Friday, 12 March 2010

Ten of the Best Heroes in Children's Fiction - A Challenge to My Lovely Blog Readers

The Guardian has put up another of its '10 of the Best' lists. Today's offering is 'Best Heroes in Children's Fiction down the decades'.  Great. Wonderful. I'm for anything that celebrates children's books and gets people debating.  BUT--there are some odd choices here, it seems to me, and while I am also all for female heroes being celebrated, there is a definite imbalance here. Do I feel the cold hand of political correctness (surely not in the Grauniad!). Why didn't they do 10 best Sheroes and 10 best Heroes?
Pippi Longstocking
Anne of Green Gables
Matilda Wormwood
George (really? George from Dick King-Smith's 'George Speaks?' REALLY?)
Tracy Beaker
Lyra Belaqua
Huck Finn
Petrova Fossil
William Brown
Sara Crewe

That's the list they've chosen.  Well, okay. They steered away from the too obvious Boy who Lived (but isn't he a hero?), and they also steered away from Ron and Hermione. They steered away from anthropomorphic heroes like Charlotte (of the Web),  Mole from the Wind in the Willows and Hazel of Watership Down. They also steered away from Bilbo Baggins, and Will Parry (equal to Lyra in my eyes). This has a very 'safe list' feel to me, and also an 'oh bung those in--everyone's heard of THEM' air of slight laziness and lack of research/imagination.  I'd love to see some perhaps less well-known or more modern candidates in here. Will from 'The Dark is Rising', Charlie Bone, Arthur and Gatty from Kevin Crossley-Holland's trilogy, Cat Chant, Garth Nix's Arthur, Lirael and Sabriel. Actually, I could go on and on here, but I'm going to turn it over to you lot instead. (*Later in day. Nope. Can't resist. Mine are on the comments page too! *)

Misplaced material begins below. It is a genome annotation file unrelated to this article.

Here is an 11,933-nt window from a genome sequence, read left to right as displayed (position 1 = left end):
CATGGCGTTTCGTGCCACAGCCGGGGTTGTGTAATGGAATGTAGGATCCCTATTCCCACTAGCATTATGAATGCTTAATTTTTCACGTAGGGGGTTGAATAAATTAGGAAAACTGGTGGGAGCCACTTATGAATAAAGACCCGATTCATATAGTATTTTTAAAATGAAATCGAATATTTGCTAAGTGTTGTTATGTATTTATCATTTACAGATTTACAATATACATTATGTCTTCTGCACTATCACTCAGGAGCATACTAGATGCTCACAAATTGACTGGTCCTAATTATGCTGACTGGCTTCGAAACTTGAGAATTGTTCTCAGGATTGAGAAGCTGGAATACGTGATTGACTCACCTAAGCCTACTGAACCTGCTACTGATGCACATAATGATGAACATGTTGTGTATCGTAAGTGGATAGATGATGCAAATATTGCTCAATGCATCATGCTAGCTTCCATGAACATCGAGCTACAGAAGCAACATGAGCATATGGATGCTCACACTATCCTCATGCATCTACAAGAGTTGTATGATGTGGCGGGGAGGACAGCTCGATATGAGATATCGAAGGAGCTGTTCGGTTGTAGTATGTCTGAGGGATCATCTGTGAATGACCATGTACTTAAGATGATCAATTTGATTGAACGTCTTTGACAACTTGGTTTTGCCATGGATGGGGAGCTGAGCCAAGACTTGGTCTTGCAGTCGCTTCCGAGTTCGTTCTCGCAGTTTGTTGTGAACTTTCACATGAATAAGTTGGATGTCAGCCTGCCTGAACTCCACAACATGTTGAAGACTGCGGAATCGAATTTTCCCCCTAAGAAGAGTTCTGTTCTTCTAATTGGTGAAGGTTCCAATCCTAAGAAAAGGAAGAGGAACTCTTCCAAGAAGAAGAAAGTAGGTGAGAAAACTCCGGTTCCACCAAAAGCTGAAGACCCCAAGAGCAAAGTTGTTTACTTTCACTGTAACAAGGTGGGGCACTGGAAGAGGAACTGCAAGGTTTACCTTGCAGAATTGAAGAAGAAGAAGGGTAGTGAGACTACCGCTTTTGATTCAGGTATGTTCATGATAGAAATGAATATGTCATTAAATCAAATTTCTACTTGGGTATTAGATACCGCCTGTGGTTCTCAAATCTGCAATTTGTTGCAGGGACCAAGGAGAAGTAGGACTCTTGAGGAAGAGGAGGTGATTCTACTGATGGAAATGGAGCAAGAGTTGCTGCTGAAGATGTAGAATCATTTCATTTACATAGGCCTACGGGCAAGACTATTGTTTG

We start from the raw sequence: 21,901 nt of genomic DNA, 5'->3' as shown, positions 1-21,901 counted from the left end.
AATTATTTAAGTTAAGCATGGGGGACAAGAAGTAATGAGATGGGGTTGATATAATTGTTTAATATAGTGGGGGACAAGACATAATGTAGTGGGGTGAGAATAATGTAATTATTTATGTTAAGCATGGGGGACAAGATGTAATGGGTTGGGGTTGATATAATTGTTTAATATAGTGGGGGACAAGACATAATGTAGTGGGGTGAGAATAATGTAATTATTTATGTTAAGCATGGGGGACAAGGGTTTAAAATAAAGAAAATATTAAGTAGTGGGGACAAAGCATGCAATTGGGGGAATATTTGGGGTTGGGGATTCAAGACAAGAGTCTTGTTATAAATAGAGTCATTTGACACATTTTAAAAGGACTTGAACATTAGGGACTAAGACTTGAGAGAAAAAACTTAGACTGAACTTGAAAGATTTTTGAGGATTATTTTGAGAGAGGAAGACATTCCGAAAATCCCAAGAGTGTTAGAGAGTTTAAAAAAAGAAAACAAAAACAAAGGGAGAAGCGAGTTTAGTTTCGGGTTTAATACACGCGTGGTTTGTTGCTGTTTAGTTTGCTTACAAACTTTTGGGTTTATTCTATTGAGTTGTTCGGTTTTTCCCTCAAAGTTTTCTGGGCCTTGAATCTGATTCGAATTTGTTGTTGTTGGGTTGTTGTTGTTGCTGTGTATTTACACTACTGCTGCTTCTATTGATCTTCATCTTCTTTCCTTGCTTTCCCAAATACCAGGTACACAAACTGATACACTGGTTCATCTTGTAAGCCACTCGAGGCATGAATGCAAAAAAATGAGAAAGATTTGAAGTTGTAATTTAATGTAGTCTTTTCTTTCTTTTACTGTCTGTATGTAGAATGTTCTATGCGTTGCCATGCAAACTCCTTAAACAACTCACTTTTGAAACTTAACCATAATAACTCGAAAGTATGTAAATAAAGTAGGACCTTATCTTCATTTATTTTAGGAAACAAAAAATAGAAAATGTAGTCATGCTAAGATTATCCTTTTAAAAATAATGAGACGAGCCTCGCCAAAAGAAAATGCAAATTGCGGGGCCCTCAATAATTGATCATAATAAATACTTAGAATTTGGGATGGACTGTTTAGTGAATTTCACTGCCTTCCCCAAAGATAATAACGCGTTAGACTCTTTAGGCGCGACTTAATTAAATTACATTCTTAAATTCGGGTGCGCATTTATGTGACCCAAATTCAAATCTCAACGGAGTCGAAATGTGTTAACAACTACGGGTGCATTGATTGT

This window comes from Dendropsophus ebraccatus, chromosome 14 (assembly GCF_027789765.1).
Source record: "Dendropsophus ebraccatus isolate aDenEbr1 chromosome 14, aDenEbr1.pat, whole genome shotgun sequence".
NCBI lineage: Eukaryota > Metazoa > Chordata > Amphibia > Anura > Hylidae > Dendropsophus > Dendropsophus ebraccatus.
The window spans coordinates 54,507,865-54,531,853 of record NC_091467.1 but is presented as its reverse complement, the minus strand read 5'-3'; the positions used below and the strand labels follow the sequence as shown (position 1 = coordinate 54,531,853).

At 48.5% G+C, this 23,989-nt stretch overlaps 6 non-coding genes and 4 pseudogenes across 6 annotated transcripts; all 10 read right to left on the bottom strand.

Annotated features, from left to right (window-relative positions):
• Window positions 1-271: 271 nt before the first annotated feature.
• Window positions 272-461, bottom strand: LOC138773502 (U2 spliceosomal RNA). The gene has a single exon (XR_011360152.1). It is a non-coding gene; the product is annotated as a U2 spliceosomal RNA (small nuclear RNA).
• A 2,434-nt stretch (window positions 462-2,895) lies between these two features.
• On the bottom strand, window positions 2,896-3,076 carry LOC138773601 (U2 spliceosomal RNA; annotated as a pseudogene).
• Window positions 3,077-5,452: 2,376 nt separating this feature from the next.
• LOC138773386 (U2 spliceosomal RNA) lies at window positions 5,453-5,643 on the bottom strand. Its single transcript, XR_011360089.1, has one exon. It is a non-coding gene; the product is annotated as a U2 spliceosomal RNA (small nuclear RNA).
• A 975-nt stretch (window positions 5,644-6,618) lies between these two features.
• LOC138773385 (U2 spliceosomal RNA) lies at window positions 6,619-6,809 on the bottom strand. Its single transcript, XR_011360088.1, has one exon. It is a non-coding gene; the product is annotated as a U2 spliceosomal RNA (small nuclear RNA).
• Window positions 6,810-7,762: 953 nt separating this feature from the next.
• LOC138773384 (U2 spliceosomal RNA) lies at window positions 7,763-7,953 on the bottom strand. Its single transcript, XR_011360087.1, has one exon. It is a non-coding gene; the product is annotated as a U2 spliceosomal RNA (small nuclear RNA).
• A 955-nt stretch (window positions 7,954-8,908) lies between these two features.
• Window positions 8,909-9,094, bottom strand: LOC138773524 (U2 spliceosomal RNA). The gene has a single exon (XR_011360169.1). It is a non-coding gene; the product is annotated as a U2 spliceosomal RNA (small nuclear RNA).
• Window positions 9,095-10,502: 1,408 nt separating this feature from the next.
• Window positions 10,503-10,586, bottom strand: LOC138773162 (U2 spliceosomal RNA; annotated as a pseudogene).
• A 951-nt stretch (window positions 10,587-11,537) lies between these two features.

I have a challenge for you.  Put your top 5 children's book Heroes and your top 5 children's book Sheroes in the comments box. Anthropomorphic candidates welcome. Be adventurous--put your opinions on the line--don't be safe and conservative. But if someone else has chosen a hero you really love too, back them up--there have to be SOME frontrunners!  This will be open till Friday 19th March, and then I'll collate all your choices, and put up 2 polls with the ones who come out on top.  I will devise a little
Top of the Polls Competition With Heroic Books to Win.  So choose away and have fun!


Susie Day said...

'Sheroes'? Really? :( That was one thing I thought the Guardian got absolutely right, at least. Pippy Longstocking would hit you with a horse if you dared to call her a heroine.

Book Maven said...

Tom (he of the midnight garden)
Frodo Baggins
Bucephalas (I am the Great Horse)
Mog (is he male?)
Stanley Yelnats (Holes)

Polly (Fire and Hemlock)
Dicey (Cynthia Voight's Tillerman sequence)
Laura (The Changeover)
Katy Morag
Charlotte and Elaine (Jan Mark's They do things Differently There)

(And I know it's cheating to have two in the last one)

Thank for the fun game!

Lucy Coats said...

Oh yippee! Those are great, Mary. And yes, I think Mog is male. Glad it's been fun for you.

Susie--don't get me wrong-as I said I'm all for celebrating the female side of things in children's books. I just think they've been lazy and that there's scope for so much more here--why not have a well thought out 2-parter of 20 instead of 10? Now where are your choices...?

David Calcutt said...


Sophie from "The BFG"
Mary Lennox from "The Secret Garden"
Alice (you know the book)
Sheherazade (is that the spelling?)
Charlotte the Spider


Jim Hawkins from "Treasure Island"
Huck Finn (I agree with that one)
Buck (a dog) from "The Call of the Wild"
The Mouse and His Child from the book of the same name by Russell Hoban (They count as one because they're joined together)
Bilbo Baggins

Katherine Langrish said...